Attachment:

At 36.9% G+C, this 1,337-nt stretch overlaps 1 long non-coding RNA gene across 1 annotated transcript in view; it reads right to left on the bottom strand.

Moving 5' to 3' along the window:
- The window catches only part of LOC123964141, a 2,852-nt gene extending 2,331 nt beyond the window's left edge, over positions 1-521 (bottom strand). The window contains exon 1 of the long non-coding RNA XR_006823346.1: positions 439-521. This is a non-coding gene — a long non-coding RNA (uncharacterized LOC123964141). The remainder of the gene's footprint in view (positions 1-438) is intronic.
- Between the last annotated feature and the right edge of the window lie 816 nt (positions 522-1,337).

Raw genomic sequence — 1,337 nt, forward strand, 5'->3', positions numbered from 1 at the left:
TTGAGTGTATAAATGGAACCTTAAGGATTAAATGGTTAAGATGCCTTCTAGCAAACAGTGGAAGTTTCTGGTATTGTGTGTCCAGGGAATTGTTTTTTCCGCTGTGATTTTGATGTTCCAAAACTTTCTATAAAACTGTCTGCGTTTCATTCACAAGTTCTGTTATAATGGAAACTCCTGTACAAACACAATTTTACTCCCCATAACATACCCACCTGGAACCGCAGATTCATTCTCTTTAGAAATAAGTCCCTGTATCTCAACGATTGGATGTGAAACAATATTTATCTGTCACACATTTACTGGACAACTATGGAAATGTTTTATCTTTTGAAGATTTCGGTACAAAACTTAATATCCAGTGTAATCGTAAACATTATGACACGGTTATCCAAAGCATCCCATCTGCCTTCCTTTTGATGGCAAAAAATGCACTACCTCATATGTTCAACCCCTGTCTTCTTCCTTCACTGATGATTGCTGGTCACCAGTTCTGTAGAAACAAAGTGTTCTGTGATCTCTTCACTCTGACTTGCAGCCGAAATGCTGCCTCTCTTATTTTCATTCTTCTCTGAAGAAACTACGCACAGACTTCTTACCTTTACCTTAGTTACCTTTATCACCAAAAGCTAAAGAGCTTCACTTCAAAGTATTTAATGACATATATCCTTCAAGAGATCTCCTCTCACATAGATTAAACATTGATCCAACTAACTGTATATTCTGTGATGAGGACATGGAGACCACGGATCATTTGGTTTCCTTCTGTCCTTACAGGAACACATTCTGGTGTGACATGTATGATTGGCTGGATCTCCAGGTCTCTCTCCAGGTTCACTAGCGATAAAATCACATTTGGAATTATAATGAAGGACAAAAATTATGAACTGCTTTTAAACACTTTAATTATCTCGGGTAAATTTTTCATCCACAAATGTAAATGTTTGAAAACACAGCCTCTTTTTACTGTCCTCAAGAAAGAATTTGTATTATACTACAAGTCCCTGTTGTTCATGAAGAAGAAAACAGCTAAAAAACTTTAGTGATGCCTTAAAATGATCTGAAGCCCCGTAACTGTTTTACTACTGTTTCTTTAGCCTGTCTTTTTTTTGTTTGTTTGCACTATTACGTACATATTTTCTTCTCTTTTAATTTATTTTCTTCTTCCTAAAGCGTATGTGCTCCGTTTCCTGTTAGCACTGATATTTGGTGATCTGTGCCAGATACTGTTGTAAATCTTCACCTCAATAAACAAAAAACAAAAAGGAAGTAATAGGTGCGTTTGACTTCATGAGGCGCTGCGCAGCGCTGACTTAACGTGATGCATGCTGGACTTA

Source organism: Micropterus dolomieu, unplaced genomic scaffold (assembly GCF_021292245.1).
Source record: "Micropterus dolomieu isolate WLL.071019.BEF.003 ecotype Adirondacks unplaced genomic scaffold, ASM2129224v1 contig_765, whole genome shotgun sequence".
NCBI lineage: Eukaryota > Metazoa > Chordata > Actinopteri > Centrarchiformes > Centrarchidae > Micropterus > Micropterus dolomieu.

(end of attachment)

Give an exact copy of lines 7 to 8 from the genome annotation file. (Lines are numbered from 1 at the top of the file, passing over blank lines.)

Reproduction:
Source organism: Micropterus dolomieu, unplaced genomic scaffold (assembly GCF_021292245.1).
Source record: "Micropterus dolomieu isolate WLL.071019.BEF.003 ecotype Adirondacks unplaced genomic scaffold, ASM2129224v1 contig_765, whole genome shotgun sequence".